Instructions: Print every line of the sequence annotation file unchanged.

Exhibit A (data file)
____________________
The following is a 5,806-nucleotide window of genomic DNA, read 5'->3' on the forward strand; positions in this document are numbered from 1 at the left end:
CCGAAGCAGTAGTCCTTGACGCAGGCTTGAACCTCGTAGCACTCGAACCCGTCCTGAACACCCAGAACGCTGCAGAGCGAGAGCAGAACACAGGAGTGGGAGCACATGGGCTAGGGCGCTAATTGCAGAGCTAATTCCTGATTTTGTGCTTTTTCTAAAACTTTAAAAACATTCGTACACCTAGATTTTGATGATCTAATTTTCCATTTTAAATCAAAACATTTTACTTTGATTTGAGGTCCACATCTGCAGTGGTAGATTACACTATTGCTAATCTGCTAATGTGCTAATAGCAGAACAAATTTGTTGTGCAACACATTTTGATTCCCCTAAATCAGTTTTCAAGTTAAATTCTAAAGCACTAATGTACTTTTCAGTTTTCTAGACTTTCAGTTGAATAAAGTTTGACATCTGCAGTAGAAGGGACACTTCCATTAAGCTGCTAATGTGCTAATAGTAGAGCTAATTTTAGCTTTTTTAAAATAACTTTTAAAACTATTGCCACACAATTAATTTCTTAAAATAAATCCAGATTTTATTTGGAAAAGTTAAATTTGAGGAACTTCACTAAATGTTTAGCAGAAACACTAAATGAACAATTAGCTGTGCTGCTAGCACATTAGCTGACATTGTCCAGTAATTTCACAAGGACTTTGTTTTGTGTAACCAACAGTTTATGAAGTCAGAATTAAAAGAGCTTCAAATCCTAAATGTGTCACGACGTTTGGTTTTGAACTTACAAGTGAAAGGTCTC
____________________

The following is a 5,806-nucleotide window of genomic DNA, read 5'->3' on the forward strand; positions in this document are numbered from 1 at the left end:
CCGAAGCAGTAGTCCTTGACGCAGGCTTGAACCTCGTAGCACTCGAACCCGTCCTGAACACCCAGAACGCTGCAGAGCGAGAGCAGAACACAGGAGTGGGAGCACATGGGCTAGGGCGCTAATTGCAGAGCTAATTCCTGATTTTGTGCTTTTTCTAAAACTTTAAAAACATTCGTACACCTAGATTTTGATGATCTAATTTTCCATTTTAAATCAAAACATTTTACTTTGATTTGAGGTCCACATCTGCAGTGGTAGATTACACTATTGCTAATCTGCTAATGTGCTAATAGCAGAACAAATTTGTTGTGCAACACATTTTGATTCCCCTAAATCAGTTTTCAAGTTAAATTCTAAAGCACTAATGTACTTTTCAGTTTTCTAGACTTTCAGTTGAATAAAGTTTGACATCTGCAGTAGAAGGGACACTTCCATTAAGCTGCTAATGTGCTAATAGTAGAGCTAATTTTAGCTTTTTTAAAATAACTTTTAAAACTATTGCCACACAATTAATTTCTTAAAATAAATCCAGATTTTATTTGGAAAAGTTAAATTTGAGGAACTTCACTAAATGTTTAGCAGAAACACTAAATGAACAATTAGCTGTGCTGCTAGCACATTAGCTGACATTGTCCAGTAATTTCACAAGGACTTTGTTTTGTGTAACCAACAGTTTATGAAGTCAGAATTAAAAGAGCTTCAAATCCTAAATGTGTCACGACGTTTGGTTTTGAACTTACAAGTGAAAGGTCTC